Former GOP Chair Jennifer Carnahan announces run for late husband’s seat 

Carnahan joins a crowded field of candidates seeking to fill the First Congressional District’s vacant seat.

Jennifer Carnahan speaks at the Minnesota GOP's election night party in November 2020. (MN GOP/YouTube)

Former Minnesota GOP Chairwoman Jennifer Carnahan announced Monday that she will be running for her deceased husband’s seat in Congress.

U.S. Rep. Jim Hagedorn passed away last month at the age of 59 after a three-year battle with kidney cancer.

“Though my heart is still heavy after Jim’s passing, the encouragement I have received from throughout southern Minnesota has inspired me to carry on his legacy by running to complete the remainder of his term,” Carnahan said.

“In the final weeks before his passing, Jim told me to keep forging ahead, to keep reaching my dreams, and to win this seat,” she added.

Carnahan joins a crowded field of candidates seeking to fill the First Congressional District’s vacant seat.

A special election for the vacant seat will take place on the same day as the statewide primary, which is Aug. 9. A special primary for the seat will be held on May 24. Both the special primary and election will be held under the old congressional district boundaries, whereas the statewide primary on Aug. 9 will be held under the new boundaries.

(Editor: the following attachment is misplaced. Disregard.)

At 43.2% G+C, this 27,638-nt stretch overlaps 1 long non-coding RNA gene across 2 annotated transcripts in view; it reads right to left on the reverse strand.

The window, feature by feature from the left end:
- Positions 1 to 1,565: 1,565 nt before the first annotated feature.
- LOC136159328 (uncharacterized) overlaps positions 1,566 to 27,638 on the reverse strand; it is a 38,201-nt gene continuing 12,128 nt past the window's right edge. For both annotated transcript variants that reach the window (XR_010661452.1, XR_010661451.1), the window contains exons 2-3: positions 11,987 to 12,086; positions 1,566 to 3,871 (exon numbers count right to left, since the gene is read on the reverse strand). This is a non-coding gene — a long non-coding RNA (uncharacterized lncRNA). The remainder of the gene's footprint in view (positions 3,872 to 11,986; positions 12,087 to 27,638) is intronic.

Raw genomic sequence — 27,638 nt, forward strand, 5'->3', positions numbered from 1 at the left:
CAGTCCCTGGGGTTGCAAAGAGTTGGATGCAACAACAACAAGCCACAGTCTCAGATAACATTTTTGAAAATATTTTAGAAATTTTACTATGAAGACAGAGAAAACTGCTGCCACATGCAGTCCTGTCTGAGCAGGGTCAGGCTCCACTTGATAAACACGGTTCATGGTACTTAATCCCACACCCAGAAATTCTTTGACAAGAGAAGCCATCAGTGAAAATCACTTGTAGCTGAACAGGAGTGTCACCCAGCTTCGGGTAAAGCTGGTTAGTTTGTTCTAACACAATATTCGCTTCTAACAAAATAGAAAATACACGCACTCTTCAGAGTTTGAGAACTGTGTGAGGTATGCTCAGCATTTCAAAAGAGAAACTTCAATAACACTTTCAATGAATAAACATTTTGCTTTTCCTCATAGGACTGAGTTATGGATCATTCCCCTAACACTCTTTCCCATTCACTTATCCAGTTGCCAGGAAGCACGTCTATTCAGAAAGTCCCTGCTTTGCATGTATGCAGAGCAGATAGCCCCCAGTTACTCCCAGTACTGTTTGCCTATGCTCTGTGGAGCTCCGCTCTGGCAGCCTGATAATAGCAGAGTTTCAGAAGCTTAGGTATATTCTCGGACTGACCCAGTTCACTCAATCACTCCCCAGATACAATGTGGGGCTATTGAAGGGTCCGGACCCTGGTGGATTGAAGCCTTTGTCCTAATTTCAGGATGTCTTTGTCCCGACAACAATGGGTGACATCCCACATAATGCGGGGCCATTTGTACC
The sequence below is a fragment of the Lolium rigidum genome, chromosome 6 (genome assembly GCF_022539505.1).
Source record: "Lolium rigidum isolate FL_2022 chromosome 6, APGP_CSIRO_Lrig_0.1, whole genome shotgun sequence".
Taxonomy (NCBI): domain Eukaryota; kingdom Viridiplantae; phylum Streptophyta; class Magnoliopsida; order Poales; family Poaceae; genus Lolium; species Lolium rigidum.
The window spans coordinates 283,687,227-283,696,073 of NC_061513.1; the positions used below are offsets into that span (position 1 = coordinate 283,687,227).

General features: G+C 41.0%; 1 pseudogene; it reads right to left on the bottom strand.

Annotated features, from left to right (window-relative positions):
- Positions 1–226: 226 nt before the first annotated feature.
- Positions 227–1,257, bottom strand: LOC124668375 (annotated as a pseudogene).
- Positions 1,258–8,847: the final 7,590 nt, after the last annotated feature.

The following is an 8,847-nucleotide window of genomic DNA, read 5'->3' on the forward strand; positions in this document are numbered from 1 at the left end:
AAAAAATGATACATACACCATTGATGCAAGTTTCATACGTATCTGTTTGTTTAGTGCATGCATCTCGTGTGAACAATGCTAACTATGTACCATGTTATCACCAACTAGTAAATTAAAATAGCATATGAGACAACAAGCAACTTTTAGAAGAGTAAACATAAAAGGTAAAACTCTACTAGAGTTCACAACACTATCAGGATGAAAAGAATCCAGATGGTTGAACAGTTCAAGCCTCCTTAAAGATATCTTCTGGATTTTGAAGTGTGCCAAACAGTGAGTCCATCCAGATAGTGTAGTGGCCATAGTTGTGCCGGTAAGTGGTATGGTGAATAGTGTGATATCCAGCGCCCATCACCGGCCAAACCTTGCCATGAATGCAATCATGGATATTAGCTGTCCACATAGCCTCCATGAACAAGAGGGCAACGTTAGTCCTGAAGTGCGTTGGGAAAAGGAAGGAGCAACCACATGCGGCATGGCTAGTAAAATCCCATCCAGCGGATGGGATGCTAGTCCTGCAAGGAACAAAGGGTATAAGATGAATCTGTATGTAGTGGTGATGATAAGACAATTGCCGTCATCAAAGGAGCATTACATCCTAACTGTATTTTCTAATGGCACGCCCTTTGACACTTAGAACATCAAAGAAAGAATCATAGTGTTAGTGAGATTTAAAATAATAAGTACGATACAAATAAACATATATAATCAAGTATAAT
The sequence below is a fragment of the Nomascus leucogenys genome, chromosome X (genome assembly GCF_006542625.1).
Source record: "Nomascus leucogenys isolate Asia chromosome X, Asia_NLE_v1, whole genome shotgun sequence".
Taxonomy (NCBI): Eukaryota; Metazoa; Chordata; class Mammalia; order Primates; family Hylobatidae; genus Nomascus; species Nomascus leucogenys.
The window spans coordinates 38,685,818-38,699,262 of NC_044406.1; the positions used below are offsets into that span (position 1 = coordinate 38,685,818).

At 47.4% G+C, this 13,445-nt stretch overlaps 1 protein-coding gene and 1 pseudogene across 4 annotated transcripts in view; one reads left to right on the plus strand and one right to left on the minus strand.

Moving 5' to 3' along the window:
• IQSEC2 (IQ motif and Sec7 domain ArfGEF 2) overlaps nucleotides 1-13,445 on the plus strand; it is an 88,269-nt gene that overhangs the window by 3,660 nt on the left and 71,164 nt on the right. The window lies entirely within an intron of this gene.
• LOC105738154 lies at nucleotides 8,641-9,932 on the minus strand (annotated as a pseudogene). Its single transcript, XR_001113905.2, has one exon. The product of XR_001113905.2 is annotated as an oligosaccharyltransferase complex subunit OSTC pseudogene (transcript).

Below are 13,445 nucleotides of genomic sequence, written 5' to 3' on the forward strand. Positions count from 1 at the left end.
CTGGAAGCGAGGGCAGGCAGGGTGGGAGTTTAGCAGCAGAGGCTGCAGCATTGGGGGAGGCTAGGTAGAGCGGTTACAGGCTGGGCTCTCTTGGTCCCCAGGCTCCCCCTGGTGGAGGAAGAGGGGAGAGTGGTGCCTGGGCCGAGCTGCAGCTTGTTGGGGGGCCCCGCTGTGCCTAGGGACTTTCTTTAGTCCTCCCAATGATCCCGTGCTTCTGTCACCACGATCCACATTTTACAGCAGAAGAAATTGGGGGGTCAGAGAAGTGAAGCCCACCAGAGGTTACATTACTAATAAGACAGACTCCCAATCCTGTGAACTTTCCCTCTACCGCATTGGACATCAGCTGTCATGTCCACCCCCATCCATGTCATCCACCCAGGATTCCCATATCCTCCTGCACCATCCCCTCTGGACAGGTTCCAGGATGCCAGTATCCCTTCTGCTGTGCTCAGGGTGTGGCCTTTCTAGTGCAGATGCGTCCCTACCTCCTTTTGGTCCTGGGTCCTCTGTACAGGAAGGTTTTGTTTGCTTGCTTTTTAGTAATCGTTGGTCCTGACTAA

The winner of the special election will serve the remaining few months of Hagedorn’s term.

Carnahan resigned as chair of the state party last August after donor Anton Lazzaro was arrested on federal sex trafficking charges.

Background: Anton Lazzaro/Twitter. Right: Anton Lazzaro mugshot/Sherburne County Jail

Lazzaro was allegedly a close friend of Carnahan, who “actively encouraged his complete immersion into the party structure and the homes of activists and donors,” Republican National Committeewoman Barb Sutter said at the time.

Several former GOP staffers then accused Carnahan of creating a culture of “grudges, retaliation, and intimidation.”

The GOP’s executive board voted 8-7 to give Carnahan a $38,000 severance package, and Carnahan reportedly cast the deciding vote.

“Like President Trump, I am a businesswoman and fighter. Here in Minnesota, I disrupted the status quo and brought the Republican Party back to relevance,” Carnahan said. “Now, I ask for the support of southern Minnesota to do the same in Washington.”


Anthony Gockowski
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Anthony Gockowski is Editor-in-Chief of Alpha News. He previously worked as an editor for The Minnesota Sun and Campus Reform, and wrote for the Daily Caller.